When the entire school staff works together to identify at-risk students early and meet their needs in a general education setting, fewer students will “end up in special education,” says Denise Edge, principal of Lomitas Elementary School in the Victor district. “The lower the case loads for special education staff, the more opportunity they have to work in a coaching relationship with general education teachers.”
Meeting the state requirement of one special education teacher for every 28 students with IEPs still leaves room for flexibility in funding staff, says Elk Grove’s Tollestrup. “If a school needs a reading specialist, we can use special education funding for that as long as we meet the caseload requirement. We can blend funds to serve kids based on the needs of the schools.” This blurring of boundaries and collaborating between general education and special education allows schools to provide intensive, focused services to students in general education, with the belief that this kind of early intervention actually prevents a student from ever needing an IEP.
Cindy Toews, Director of Pupil Services in the Sanger Unified School District, says that collaboration ultimately saves money; it allows a school to meld resources in a school-wide approach to staffing and teacher training at a time when “everyone is going to have budget cuts.” Growing Your Own In another cost-cutting measure, the Sanger Unified School District did not hire program managers this year. “Instead, we gave support to staff at the school site,” says Toews. “Initially, principals learned about special education programs and received training on compliance issues.” In that way, she says, “schools become owners of their own programs,” and the district saves valuable funds.
At Arlene Hein Elementary, a K–6 school with 950 students, there are eight paraeducators (individuals who are trained to work with special education students but who are not certified as teachers) and one open position that are not being filled. “Using the paras creatively is a big logistics game,” says Cook-Flores. Assigned to individual students in a general education class setting, they are not always needed in that classroom. “Then we can swing that [paraeducator] to another classroom, or to help the speech pathologist, or to assist in the learning center,” a large open room with small instructional areas that has replaced special day classes at many schools and serves students who need extra instruction, whether or not they have IEPs.
The learning center model provides additional savings for some schools, as it frees up classroom space for other uses. And space is a valuable resource in schools with increasing enrollments. Bill Tollestrup remembers being a teacher at a time when each of the six special education classes at his school had a separate classroom. “We said ‘we’ll give back the six rooms; we need two large rooms with small, instructional areas.’” The model proved so successful that older schools in the Elk Grove district were remodeled to include learning centers, and newer schools were built to include these centers from the start.
Technology is helping some schools work more efficiently, as well. In the
Sanger district, a teacher is developing an adult transition program for seniors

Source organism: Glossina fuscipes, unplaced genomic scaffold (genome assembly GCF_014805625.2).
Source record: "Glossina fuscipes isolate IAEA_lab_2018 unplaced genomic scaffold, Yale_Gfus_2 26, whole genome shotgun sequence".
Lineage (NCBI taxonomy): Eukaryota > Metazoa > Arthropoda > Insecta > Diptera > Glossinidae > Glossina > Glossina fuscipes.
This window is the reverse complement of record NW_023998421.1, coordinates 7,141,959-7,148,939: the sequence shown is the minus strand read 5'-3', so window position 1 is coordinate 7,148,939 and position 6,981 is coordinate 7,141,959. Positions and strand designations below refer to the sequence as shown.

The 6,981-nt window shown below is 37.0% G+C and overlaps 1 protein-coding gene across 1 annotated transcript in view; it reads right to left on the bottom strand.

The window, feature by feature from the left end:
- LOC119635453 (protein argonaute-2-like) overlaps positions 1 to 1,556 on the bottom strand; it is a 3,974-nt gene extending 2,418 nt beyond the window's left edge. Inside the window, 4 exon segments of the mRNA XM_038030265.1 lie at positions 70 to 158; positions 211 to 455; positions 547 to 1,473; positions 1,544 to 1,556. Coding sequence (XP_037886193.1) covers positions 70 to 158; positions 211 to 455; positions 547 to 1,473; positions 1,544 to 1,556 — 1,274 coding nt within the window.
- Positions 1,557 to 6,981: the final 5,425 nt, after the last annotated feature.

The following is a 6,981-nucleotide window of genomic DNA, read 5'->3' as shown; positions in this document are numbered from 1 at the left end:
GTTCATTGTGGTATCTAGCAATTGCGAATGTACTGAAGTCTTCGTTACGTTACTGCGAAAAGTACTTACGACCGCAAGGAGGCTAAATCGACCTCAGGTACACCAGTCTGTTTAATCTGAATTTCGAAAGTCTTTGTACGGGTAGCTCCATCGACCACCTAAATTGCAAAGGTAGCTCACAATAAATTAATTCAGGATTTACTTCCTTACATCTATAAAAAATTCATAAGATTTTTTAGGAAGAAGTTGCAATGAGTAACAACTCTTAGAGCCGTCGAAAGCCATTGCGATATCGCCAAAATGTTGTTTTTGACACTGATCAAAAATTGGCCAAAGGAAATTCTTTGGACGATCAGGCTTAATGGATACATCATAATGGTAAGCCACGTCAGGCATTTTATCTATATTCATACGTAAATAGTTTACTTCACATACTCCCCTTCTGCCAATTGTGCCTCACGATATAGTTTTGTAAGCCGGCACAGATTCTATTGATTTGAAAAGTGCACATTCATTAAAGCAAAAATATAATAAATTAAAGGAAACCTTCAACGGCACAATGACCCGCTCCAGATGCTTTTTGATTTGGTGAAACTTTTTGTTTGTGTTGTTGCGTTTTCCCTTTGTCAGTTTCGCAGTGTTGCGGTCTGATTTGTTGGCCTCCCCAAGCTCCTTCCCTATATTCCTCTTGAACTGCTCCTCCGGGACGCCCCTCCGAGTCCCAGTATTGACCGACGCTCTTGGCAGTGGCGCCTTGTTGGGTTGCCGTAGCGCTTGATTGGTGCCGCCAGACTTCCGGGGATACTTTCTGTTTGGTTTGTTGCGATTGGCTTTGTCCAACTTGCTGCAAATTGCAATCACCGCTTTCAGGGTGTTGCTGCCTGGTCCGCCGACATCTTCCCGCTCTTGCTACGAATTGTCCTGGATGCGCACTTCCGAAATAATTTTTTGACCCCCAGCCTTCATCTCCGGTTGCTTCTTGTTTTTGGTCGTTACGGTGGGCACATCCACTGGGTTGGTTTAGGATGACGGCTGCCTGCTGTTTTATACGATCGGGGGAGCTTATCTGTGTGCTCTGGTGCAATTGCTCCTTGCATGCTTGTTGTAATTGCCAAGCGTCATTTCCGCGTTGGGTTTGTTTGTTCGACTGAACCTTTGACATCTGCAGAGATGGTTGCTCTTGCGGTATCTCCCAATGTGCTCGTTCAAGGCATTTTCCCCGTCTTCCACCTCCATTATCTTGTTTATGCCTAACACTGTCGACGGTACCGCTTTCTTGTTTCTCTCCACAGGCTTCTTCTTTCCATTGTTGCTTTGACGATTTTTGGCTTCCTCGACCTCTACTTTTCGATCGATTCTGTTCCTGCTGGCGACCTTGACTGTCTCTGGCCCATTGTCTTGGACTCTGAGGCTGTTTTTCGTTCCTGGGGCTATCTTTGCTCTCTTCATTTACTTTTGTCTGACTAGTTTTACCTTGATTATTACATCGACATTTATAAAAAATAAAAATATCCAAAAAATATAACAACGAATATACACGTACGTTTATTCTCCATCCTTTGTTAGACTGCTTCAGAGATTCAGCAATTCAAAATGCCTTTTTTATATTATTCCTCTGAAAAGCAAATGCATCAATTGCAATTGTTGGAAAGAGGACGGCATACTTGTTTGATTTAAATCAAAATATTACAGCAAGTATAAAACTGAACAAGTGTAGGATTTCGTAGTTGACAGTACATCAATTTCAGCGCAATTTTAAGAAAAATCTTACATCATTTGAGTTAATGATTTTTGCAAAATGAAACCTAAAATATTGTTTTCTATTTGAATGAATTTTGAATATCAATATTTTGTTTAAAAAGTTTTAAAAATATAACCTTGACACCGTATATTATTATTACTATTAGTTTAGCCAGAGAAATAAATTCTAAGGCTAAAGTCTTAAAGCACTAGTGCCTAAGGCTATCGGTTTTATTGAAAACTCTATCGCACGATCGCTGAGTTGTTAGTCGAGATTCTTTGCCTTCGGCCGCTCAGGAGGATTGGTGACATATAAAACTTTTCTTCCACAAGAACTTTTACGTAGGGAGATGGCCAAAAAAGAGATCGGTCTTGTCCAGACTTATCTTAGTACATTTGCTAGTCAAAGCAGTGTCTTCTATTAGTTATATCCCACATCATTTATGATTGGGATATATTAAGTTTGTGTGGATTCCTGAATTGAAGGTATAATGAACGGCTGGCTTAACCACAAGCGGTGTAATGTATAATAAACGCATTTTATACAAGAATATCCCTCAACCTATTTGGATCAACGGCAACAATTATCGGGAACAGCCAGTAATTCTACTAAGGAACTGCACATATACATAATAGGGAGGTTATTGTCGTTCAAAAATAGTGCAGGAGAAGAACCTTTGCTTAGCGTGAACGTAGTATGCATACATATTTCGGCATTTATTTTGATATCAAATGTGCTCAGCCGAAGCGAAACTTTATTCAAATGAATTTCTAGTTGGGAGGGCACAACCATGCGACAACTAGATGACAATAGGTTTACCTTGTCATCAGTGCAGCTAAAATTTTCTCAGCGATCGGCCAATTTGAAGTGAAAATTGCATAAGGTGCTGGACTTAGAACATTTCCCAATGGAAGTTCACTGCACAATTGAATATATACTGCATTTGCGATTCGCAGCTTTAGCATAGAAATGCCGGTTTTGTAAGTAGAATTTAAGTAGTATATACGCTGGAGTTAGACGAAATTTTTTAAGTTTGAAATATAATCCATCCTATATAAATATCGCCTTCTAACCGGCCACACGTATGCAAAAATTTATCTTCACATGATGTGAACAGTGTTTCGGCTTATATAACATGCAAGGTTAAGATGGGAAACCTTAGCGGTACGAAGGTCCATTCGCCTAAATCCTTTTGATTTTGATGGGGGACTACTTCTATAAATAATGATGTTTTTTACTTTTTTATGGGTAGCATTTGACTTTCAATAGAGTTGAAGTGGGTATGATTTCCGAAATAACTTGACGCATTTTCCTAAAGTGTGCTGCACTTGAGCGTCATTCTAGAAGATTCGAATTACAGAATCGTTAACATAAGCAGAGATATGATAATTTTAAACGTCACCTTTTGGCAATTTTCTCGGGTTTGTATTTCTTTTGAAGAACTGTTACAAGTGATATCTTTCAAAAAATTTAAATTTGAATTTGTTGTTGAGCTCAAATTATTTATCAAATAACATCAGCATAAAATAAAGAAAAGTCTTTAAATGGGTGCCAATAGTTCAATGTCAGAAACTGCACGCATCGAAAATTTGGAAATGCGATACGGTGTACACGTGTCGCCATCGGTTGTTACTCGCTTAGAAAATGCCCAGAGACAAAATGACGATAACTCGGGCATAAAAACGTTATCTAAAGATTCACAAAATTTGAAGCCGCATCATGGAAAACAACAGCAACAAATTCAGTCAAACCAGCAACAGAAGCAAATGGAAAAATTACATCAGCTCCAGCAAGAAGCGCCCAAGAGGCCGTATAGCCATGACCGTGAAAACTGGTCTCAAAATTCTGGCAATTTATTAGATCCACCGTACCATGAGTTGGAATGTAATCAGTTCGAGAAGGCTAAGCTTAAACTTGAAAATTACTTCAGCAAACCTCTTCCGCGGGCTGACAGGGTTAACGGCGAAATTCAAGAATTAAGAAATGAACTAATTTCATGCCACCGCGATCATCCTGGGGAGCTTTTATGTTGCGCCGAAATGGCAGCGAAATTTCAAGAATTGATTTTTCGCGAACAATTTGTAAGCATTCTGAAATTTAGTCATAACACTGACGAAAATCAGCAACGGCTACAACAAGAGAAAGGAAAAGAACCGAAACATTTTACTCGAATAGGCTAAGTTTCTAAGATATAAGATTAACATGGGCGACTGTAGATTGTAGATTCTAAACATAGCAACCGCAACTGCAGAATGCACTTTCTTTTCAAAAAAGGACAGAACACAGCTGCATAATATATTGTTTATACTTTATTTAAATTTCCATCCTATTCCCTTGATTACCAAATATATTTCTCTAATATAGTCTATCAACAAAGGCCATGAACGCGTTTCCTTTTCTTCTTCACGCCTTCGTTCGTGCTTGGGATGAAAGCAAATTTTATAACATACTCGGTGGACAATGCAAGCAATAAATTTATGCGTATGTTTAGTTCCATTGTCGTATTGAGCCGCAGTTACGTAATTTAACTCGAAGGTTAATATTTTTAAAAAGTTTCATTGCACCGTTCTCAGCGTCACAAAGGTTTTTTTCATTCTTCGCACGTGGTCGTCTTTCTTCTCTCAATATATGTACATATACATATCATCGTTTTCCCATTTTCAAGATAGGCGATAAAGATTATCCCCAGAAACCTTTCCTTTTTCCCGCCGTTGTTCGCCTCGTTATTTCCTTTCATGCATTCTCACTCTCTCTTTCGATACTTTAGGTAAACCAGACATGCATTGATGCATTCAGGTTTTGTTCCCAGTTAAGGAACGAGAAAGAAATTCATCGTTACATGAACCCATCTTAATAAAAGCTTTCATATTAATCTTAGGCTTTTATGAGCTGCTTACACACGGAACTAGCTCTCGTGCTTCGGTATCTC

who don’t receive diplomas. The program, created in collaboration with California
State University at Fresno, will be available online next year. And at Arlene
Hein, a collaborative effort between grade-level teachers and district math
coaches resulted in an online program for teaching math. “Now when a student
is not at grade level and needs help,” says Cook-Flores, “the teacher can get
on the computer, find the unit they are teaching, and see how their colleagues
broke it down.”
In these and other ways, schools and school districts across the state are looking to cut costs and manage resources more effectively. In the end, however, even in times of budget constraints, “it’s not about what money you can save through collaboration or how much money you are draining away from general education,” says Desert Mountain SELPA’s Ron Powell. “It’s about creating general education settings that provide services to all students, no matter what their needs.” — Janet Mandelstam
The RiSE (Resources in Special Education) Library freely lends materials to California residents; the borrower only pays for return postage. The items listed on this page are a small sample of what the library offers. Go to www.php.com/services/libraries to view all holdings. To order materials, either phone or e-mail RiSE librarian Judy Bower: 408-727-5775; email@example.com.
Disability Awareness—Do It Right!
Mary Johnson, Ed. 2006. This book offers tips, techniques, and handouts for conducting a successful disability awareness day. Call #24004.
Disability Is Natural: Revolutionary Common Sense for Raising Successful Children
Kathie Snow. 2005. Focusing on disability as a natural part of the human experience, this positive manual offers ways to define a child by his or her assets, instead of by a disability-related “problem.” The book is full of strategies for helping children with disabilities realize their goals and dreams.
Engaging Autism: Using the Floortime Approach to Help Children Relate, Communicate,
Stanley I. Greenspan and Serena Wieder. 2009. This book provides a developmental intervention approach to autism and ASD (autism spectrum disorders) and focuses on overcoming the underlying deficits of the disorder.
Quality Enhancement in Developmental Disabilities
Valerie J. Bradley and Madeleine H. Kimmich. 2003. This guide shows professionals in the human services field how to individually tailor supports for individuals with developmental disabilities, as well as how to enhance the quality of services they provide so that these individuals can determine their own futures. Call #24002.
The Sixth Sense II
Carol Gray. 2002. This lesson plan promotes understanding and supportive social climates for children with autism spectrum disorders. Call #24003.